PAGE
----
London Salesforce Developer Meetup – Jan 2017 Review

The London Salesforce Developer User Group kicked off the new year with another lightning talk based event. This one was fielded by the graduates of the latest Speaker Diversity Programme. The speakers at the event were the second batch of graduates to pass through the course, and one lucky winner would gain a speaker slot at the upcoming London’s Calling community Salesforce event.


The Speaker Diversity Programme – brainchild of the DUG organisers Jodi Wagner and Keir Bowden – was set up to act as a step up for new speakers into the Salesforce user group circuit (and hopefully further afield).

The group met in Salesforce Tower, on one of the new floors recently occupied by Salesforce… the view just gets better every time I visit.

And onto the talks… well actually a little preface; I’m going to try to not going into too much detail here, as videos of all talks are available on the DUG YouTube channel, thanks to MobileCaddy.

The Talks

Process Builder Tricks – Claire Jones

Kicking off the evening was Claire, she talked us through one of her favourite admin tricks; using process builder and filtered lists to show just relevant information to users. She showed us the steps needed to enable this, and also how you’d need to use a slightly different approach if you’re using Lightning Experience.

How to Create Lightning Bolt Templates – Stas Dunayev

Lightning Bolt Community Theming was the next topic, covered by Stas. He walked us through the pre-Lightning Bolt options of cookie-cutter looking community sites. He showed us the composition of Bolt themes, and how each piece, and the theme as a whole are all Lightning Components.

Stas covered the ability to create custom page layouts, and packaging of themes for distribution and use. I’ve personally not had any experience with community themes, but I can see a real market for premium, well executed themes in the AppExchange.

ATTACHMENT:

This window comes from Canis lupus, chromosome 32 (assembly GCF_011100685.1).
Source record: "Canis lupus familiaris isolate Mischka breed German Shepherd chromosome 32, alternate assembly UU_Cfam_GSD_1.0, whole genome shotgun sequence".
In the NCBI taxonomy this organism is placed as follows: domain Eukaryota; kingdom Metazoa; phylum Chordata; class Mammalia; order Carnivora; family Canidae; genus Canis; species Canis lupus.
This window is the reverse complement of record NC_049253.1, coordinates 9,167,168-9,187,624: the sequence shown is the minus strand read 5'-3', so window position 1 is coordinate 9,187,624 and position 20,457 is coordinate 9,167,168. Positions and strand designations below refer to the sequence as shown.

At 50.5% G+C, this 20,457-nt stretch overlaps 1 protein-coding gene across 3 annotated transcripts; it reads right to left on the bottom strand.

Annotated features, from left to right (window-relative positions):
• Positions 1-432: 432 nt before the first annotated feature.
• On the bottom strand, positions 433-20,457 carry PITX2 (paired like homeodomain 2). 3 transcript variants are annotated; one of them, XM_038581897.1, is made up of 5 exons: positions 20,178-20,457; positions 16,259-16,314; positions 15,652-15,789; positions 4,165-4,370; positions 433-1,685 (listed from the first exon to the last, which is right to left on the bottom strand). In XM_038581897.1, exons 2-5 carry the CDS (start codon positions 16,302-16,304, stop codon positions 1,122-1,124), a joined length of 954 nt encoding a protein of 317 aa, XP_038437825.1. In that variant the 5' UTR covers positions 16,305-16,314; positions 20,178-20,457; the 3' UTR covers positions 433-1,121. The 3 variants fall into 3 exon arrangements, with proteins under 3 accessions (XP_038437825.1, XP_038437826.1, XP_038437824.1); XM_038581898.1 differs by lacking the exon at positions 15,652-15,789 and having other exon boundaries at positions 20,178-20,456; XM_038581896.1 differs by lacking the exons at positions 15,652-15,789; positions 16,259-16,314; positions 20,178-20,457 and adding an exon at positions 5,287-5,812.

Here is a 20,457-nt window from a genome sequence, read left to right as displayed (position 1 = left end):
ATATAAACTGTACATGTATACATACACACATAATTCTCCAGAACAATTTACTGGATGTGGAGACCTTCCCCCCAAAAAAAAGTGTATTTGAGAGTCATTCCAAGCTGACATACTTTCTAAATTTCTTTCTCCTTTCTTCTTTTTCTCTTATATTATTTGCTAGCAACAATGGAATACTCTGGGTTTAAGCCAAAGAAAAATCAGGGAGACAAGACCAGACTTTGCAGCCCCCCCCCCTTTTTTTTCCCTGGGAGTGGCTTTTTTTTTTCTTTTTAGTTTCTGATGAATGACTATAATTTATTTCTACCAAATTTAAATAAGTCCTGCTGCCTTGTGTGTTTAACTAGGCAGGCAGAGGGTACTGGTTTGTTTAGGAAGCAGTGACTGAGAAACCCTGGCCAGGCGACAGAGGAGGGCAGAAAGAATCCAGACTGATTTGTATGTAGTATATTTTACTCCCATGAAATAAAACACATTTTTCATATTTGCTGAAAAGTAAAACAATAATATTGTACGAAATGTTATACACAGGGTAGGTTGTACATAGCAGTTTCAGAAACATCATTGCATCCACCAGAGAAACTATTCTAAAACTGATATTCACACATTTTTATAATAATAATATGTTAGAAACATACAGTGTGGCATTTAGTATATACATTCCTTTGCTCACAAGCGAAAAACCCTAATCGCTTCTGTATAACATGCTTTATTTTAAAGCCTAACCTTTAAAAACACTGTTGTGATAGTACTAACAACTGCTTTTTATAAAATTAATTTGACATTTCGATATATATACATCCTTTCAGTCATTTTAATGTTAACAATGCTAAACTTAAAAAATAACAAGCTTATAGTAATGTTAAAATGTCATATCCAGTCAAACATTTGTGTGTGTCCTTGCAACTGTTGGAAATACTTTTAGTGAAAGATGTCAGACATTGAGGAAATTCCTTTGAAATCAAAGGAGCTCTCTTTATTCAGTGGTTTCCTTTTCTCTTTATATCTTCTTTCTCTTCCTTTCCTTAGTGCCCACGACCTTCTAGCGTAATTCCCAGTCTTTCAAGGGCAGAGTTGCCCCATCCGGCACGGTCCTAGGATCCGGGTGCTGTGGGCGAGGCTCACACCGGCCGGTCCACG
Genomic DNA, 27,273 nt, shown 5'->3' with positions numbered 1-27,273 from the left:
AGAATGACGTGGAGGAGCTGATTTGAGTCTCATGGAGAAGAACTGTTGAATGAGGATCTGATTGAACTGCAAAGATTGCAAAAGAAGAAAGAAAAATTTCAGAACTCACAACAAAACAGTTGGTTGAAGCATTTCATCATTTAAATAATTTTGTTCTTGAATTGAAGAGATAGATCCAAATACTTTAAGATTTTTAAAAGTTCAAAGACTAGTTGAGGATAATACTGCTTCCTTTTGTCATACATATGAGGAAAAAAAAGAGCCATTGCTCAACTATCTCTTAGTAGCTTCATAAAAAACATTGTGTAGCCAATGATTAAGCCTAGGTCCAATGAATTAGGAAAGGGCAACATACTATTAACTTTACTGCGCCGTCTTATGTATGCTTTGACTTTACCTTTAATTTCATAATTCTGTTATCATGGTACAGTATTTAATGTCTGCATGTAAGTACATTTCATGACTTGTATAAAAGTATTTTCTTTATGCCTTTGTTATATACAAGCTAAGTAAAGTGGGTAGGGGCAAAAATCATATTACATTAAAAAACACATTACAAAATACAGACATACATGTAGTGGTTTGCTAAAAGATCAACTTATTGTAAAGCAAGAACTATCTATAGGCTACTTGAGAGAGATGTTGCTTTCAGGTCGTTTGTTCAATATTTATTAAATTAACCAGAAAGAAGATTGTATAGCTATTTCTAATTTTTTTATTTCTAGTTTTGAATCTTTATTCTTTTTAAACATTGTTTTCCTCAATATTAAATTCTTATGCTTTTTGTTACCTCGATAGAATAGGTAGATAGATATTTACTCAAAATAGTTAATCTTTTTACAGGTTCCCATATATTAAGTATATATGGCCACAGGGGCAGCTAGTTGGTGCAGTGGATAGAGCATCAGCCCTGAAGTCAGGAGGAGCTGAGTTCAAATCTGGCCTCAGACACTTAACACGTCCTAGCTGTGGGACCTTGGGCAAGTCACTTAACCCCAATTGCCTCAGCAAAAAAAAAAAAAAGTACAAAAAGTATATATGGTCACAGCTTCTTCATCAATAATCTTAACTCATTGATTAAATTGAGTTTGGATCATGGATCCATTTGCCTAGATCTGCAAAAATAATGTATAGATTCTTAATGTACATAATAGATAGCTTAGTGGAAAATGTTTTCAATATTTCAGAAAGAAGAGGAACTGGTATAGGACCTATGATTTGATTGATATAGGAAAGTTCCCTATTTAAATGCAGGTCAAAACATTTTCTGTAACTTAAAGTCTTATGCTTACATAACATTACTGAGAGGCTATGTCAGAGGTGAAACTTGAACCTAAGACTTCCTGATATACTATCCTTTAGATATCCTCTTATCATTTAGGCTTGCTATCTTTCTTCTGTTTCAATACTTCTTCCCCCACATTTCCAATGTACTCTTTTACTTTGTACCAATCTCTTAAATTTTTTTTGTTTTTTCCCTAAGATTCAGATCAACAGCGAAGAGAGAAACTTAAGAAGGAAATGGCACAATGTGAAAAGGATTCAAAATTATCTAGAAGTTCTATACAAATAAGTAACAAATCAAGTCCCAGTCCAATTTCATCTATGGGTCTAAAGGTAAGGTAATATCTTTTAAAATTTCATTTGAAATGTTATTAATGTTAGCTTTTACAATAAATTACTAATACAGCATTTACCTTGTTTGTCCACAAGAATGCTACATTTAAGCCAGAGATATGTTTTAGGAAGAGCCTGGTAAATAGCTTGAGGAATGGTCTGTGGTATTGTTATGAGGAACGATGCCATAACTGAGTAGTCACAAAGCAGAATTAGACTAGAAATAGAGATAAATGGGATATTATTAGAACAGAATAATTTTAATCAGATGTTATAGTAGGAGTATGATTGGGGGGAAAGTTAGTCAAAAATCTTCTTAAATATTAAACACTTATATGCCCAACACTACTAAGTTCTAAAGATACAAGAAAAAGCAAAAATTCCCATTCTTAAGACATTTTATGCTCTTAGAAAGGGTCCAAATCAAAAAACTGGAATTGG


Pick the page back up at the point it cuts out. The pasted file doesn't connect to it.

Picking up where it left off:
Break The Rules – Julia Doctoroff

What a great title for a talk, and Julia did a great job of delivering on its promise. She walked us through the a mechanism of disabling validation rules via custom settings. The talk takes us through a real life case of needing to perform such a task, the implementation, and the human case of realising something’s not right and then fixing it.

Salesforce life balance – Sankaran Napoleon

I’ve met San at several previous meets, and if someone had asked me to guess what he might be talking about then I think I’d have been pretty close. Sankaran always appears happy, never stressed in the least. So maybe he’s onto something (even if at points it does seem like Benioff himself had commissioned the slide deck).

Developer’s Intro to Lightning – Chris Bacon

I’m not sure how many devs are really using Lightning in the wild, but Chris is certainly among that (quite possibly small) number. His talk guided us through an (all too brief) intro to Lightning Components from a developer’s stance. His overview covered a basic example and demo, and for some in the room it was a real delight to see some code.

If you’re interested in getting into Lightning development then I highly recommend watching this one as well as taking the excellent Trailhead Module.

The Path from Dev to Consultant – Alejandra Sivori

As someone who’s taken the jump (leap?) from Salesforce Developer to Consultant Alejandra gave us a talk on a set of soft skills that she developed during the transition and how they affected her and her team’s results. Alejandra mentioned some advice on how to improve in these areas, and also some of the pitfalls to be aware of.

And the Winner is…

As I mentioned, one of the wonderful graduates was going to get a speaker slot, alongside myself, at London’s Calling 2017. The audience were asked to blind vote for their favourite talk, and the lucky winner is Chris Bacon. Within Chris’ talk there is mention of using browser developers tools to aid your Lightning Development process, so if you’re lucky enough to be attending London’s Calling (tickets have now sold out), then be sure to catch me talking about browser dev tools at 3:15 in the Ctrl room.

London Salesforce Developer Meetup – April Review

Is it a bird? Is it a plane? No! It’s a Salesforce Ladies in Tech and Developer Super Meetup!

That’s right, the March meetup of the London Salesforce Developers joined forces with the Salesforce Ladies in Tech to hold a combined super-gathering.

The Brightgen offices in Salesforce Tower hosted us, and as ever I was dead pleased to ride in the outside elevator up to their amazing view over the city. And I was in great company on my way up, joined by both Jodi Wagner – one of the night’s speakers and all round Salesforce celeb – and the MobileCaddy CEO, Justin Halfpenny. Not only is he our CEO, but he’s also my brother and the latest member of the community to put their names forward to co-organise the London Salesforce DUG.

The evening was to have two talks, one from each of the meetup groups… but of course it started with a natter and a drink. Seriously, if you’ve not been to a meetup then I can’t recommend you attend enough. Even without the presentations they’re an incredible source of business and geek chat, and the odd slice of pizza.

Personal Branding – Jodi Wagner